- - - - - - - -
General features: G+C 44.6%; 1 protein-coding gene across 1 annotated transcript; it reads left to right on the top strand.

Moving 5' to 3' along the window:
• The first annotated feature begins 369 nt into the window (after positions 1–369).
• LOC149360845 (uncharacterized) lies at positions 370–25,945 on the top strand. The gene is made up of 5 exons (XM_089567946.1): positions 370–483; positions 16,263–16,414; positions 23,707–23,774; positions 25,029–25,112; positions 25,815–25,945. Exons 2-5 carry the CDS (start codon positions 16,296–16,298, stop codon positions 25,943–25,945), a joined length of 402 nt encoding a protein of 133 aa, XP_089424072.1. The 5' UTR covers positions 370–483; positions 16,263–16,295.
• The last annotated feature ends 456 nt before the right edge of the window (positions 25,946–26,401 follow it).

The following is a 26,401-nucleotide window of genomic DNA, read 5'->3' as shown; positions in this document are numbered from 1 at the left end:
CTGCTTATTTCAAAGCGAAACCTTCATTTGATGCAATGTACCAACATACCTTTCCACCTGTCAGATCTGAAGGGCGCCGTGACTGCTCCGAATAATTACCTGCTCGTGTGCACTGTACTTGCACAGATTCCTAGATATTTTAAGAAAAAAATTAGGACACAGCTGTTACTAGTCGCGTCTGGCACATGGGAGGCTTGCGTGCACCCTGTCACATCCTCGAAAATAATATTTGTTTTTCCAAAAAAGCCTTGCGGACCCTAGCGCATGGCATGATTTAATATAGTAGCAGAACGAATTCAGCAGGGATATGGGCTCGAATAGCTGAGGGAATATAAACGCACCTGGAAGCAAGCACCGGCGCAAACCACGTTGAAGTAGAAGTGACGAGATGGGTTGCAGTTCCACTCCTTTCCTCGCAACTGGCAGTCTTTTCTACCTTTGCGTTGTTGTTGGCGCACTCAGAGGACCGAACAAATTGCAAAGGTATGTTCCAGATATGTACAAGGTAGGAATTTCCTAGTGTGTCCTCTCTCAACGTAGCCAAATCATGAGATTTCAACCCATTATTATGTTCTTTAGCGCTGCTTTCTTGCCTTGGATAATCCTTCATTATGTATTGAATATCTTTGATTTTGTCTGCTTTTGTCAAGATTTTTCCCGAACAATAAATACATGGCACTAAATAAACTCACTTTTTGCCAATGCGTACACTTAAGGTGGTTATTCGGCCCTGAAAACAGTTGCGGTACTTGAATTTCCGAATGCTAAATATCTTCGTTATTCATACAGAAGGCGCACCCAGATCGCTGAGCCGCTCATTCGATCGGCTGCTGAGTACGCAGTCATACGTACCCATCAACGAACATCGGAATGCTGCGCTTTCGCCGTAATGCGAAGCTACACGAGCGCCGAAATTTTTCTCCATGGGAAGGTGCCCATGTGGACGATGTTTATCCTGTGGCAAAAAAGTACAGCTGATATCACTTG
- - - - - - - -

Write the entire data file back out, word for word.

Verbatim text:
General features: G+C 44.6%; 1 protein-coding gene across 1 annotated transcript; it reads left to right on the top strand.

Moving 5' to 3' along the window:
• The first annotated feature begins 369 nt into the window (after positions 1–369).
• LOC149360845 (uncharacterized) lies at positions 370–25,945 on the top strand. The gene is made up of 5 exons (XM_089567946.1): positions 370–483; positions 16,263–16,414; positions 23,707–23,774; positions 25,029–25,112; positions 25,815–25,945. Exons 2-5 carry the CDS (start codon positions 16,296–16,298, stop codon positions 25,943–25,945), a joined length of 402 nt encoding a protein of 133 aa, XP_089424072.1. The 5' UTR covers positions 370–483; positions 16,263–16,295.
• The last annotated feature ends 456 nt before the right edge of the window (positions 25,946–26,401 follow it).

The following is a 26,401-nucleotide window of genomic DNA, read 5'->3' as shown; positions in this document are numbered from 1 at the left end:
CTGCTTATTTCAAAGCGAAACCTTCATTTGATGCAATGTACCAACATACCTTTCCACCTGTCAGATCTGAAGGGCGCCGTGACTGCTCCGAATAATTACCTGCTCGTGTGCACTGTACTTGCACAGATTCCTAGATATTTTAAGAAAAAAATTAGGACACAGCTGTTACTAGTCGCGTCTGGCACATGGGAGGCTTGCGTGCACCCTGTCACATCCTCGAAAATAATATTTGTTTTTCCAAAAAAGCCTTGCGGACCCTAGCGCATGGCATGATTTAATATAGTAGCAGAACGAATTCAGCAGGGATATGGGCTCGAATAGCTGAGGGAATATAAACGCACCTGGAAGCAAGCACCGGCGCAAACCACGTTGAAGTAGAAGTGACGAGATGGGTTGCAGTTCCACTCCTTTCCTCGCAACTGGCAGTCTTTTCTACCTTTGCGTTGTTGTTGGCGCACTCAGAGGACCGAACAAATTGCAAAGGTATGTTCCAGATATGTACAAGGTAGGAATTTCCTAGTGTGTCCTCTCTCAACGTAGCCAAATCATGAGATTTCAACCCATTATTATGTTCTTTAGCGCTGCTTTCTTGCCTTGGATAATCCTTCATTATGTATTGAATATCTTTGATTTTGTCTGCTTTTGTCAAGATTTTTCCCGAACAATAAATACATGGCACTAAATAAACTCACTTTTTGCCAATGCGTACACTTAAGGTGGTTATTCGGCCCTGAAAACAGTTGCGGTACTTGAATTTCCGAATGCTAAATATCTTCGTTATTCATACAGAAGGCGCACCCAGATCGCTGAGCCGCTCATTCGATCGGCTGCTGAGTACGCAGTCATACGTACCCATCAACGAACATCGGAATGCTGCGCTTTCGCCGTAATGCGAAGCTACACGAGCGCCGAAATTTTTCTCCATGGGAAGGTGCCCATGTGGACGATGTTTATCCTGTGGCAAAAAAGTACAGCTGATATCACTTG